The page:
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No. de sistema: 000054140

LDR _ _ 00000nam^^22^^^^^za^4500
008 _ _ 150311s2015^^^^enkao^^f^^^^^z000^0^eng^d
020 _ _ a| 0415826810
020 _ _ a| 9780415826815
040 _ _ a| ECO
c| ECO
044 _ _ a| enk
084 _ _ a| 338.17373
b| P4
100 1 _ a| Perfecto, Ivette
245 1 0 a| Coffee agroecology
c| Ivette Perfecto and John Vandermeer
b| a new approach to unferstanding agricultural biodiversity, ecosystem services and sustainable development
260 _ _ a| London
b| Routledge
c| 2015
300 _ _ a| xxi, 336 p.
b| fot., il.
c| 23 cm.
504 _ _ a| Incluye bibliografía (p. 290-327) e índice (p. 328-336)
505 2 _ a| List of figures.. List of tables.. Preface.. 1 Wake up and smell the coffee (or a tale of two farms).. Introduction.. Example 1. the farm as a component of industrial eriterpriie.. Example 2: the farm as part ofriature.. The philosophical/methodo1ogical approach of this book.. The coffee agroecosystem as a model system.. 2 A biodiverse cup of coffee: coffee agroforests as repositories of tropical biodiversity.. Background to biodiversity.. Taxonomic biases.. Geographic bias.. The agricultural connection.. Not all agriculture is the same.. Historical roots of agricultura1 transformation and biodiversity loss.. Biodiversity on the farm.. Intensification and biodiveriity: coffee as a model system.. The intensification gradient in coffee.. Costa Rira, coffee intensification and biodiversity: a case study.. Three decader of biodiversity research in coffee agoecosystems.. Pioneering biodiversity research in the coffee agroecosystem.. Biodiversity loss and coffee intensification: what causes the pattern?.. Balancing ecological and economic variables: optimality under constan conditions.. 3 The coffee agroecosystem as a high-quality matrix.. The coffee system and biodiversity debates.. Bringing dynamics into the picture.. Foundational arguments.. The ubiquitousness of extinctions.. Interfragment migrations.. The dynamics of extinctions and migrations in fragmented habitats: a theoretical approach.. Landscape structure and interfragment dynamics.. The basic elements of the matrix.. A meanjield approach to propagating sinks and ephemeral sources.. Conclusion.. 4 Space matters: large-scale spatial ecology within the coffee agroecosystem.. What do the spots of the jaguar and the distribution of ants on a coffee plantation have in common?.. Spatial patterns, power functions and the Turing process in the ant Azteca.. Spatial patterns: Turing on the farm.. Pattern and powerfunctions.. Implications of spatial patterns for system dynamics
505 2 _ a| Source-sink populations and metapopulations.. Coccus viridis: a metapopulation or a source-sink population?.. The great transformation.. Population density.. The idea of regime change.. Changes in spatial patterns of Azteca.. Regime change and the assumed Turing suppressor.. Alternatives for the suppressive force: food web elements.. The Effect of a Fungal Disease on Spatial Patterns.. The Effect of a Myrmecophilous Beetle on Spatial Patterns.. Summary.. 5 Who's eating whom and how: trophic and trait-mediated cascades in the coffee agroecosystem.. Birds: from icons of biodiversity to functional components of agroecosystems.. Omnivory and its place in food web structure.. Theoretical framework: omnivory and its relatives.. Theoretical framework: coupled oscillators.. Herbivores and their arthropod and vertebrate predators.. Teasing out the trophir structure in the coffee agroecosystem.. Trait-mediated effects in food webs.. What is trait mediation?.. Conceptualizing trait-mediated effects as fundamental non-linearities.. The complicated system of trait-mediated interactions associated with the Azteca ant.. Trait-mediated indirect effects as coupling agents in food webs.. 6 Interactions across spatial scales.. Introduction.. Small-scale patterns in the ant community.. Ecological competition and spatial pattern: the theory.. Natural history and spatial pattern: the special case of ants.. The major players in small-scale structuring.. The nature of the small-scale spatial pattern.. Interaction of the two spatial patterns and consequences for biological control.. Ants as predators of coffee pests.. The dialectics of predation and spatial structure.. 7 Biodiversity and ecosystem services.. Introduction: the nature of ecosystem services.. Pest management.. Our approach .. Vertebrate insectivores.. Ants as predators.. Azteca and the pest control complex.. The Green Coffee Scale and the Myrmecophylous Beetle.. The Coffee Rust Disease.. The Coffee Leaf Miner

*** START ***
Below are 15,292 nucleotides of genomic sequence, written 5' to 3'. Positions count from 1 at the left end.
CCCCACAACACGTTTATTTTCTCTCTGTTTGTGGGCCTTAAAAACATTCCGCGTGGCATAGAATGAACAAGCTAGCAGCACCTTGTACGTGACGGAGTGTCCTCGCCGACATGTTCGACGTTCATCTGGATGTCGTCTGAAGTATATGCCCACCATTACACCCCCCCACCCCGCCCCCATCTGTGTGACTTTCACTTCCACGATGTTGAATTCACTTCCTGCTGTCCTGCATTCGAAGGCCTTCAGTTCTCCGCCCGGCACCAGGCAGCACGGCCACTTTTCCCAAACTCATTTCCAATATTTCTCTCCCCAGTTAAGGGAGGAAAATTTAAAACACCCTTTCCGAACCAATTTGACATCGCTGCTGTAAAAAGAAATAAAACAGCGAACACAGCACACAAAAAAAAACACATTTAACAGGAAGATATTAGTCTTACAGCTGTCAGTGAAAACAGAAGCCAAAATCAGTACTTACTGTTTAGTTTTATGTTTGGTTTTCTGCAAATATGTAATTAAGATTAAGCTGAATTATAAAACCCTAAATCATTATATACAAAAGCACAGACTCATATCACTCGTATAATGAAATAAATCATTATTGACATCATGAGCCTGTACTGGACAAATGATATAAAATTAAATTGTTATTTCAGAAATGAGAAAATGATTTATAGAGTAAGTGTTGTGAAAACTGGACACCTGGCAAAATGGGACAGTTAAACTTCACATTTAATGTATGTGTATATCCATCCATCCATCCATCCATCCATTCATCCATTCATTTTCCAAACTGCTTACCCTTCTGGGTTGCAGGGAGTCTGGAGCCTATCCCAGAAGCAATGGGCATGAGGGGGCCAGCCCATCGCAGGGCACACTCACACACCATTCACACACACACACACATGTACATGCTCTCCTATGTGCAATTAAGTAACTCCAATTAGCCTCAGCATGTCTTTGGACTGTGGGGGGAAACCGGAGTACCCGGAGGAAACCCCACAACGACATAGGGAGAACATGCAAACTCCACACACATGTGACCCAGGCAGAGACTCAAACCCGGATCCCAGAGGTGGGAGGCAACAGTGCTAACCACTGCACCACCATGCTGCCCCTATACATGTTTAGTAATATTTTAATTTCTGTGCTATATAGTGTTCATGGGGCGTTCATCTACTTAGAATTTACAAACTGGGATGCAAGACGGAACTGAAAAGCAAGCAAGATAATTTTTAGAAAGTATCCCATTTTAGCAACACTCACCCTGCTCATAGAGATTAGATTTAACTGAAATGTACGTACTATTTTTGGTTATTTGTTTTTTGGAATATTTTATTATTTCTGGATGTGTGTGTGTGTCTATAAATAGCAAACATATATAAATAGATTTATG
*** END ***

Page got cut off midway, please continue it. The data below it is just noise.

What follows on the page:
505 2 _ a| The Pest Control Complex I.. Connecting Azteca With the Other ant Predators.. The Pest Control Complex II.. Mitigating Impacts of Climate Change.. Pollination Services.. Bees and Coffee Yield.. Interactions between Pollinators and Other Organisms.. Conclusion.. 8 Coffee, the agroecological landscape and farmers' livelihoods.. The interpenetration of farmers' and biodiversity issues.. The historical trajectory of biodiversity conservation in tropical lands.. The key biodiversity versus agriculture debates (SLOSS, FT, LSLS).. The key farming debates: the ideology of "intensification".. The matrix quality model.. The importance of extinction in the matrix model.. What is in the matrix?.. Connecting the matrix to broader socioeconomic structures.. An alternative framework: the New Rurality.. The convergence of food production with nature conservation.. 9 Syndromes of coffee production: embracing sustainability.. Syndromes of production as ecological regimes.. Dynamic background for syndromes.. The theory.. Educating the intuition about Q.. The case of coffee syndromes.. Self-generating dynamics of agricultural syndromes.. Biodiversity and function, conservation and matrix quality: the ecology and political ecology of coffee syndromes.. Referentes Index
520 1 _ a| Based on principles of the conservation and optimization of biodiversity and of equity and sustainability, this book focuses on the ecology of the coffee agroecosystem as a model for a sustainable agricultural ecosystem. It draws on the authors’ own research conducted over the last twenty years as well as incorporating the vast literature that has been generated on coffee agroecosystems from around the world. The book uses an integrated approach that weaves together various lines of research to understand the ecology of a very diverse tropical agroforestry system. Key concepts explored include biodiversity patterns, metapopulation dynamics and ecological networks. These are all set in a socioeconomic and political framework which relates them to the realities of farmers’ livelihoods. The authors provide a novel synthesis that will generate new understanding and can be applied to other examples of sustainable agriculture and food production. This synthesis also explains the ecosystem services provided by the approach, including the economic, fair trade and political aspects surrounding this all-important global commodity.
650 _ 4 a| Café
650 _ 4 a| Agroecología
650 _ 4 a| Agricultura sostenible
650 _ 4 a| Manejo de ecosistemas
650 _ 4 a| Cultivos tropicales
650 _ 4 a| Servicios ecosistémicos
650 _ 4 a| Conservación de la diversidad biológica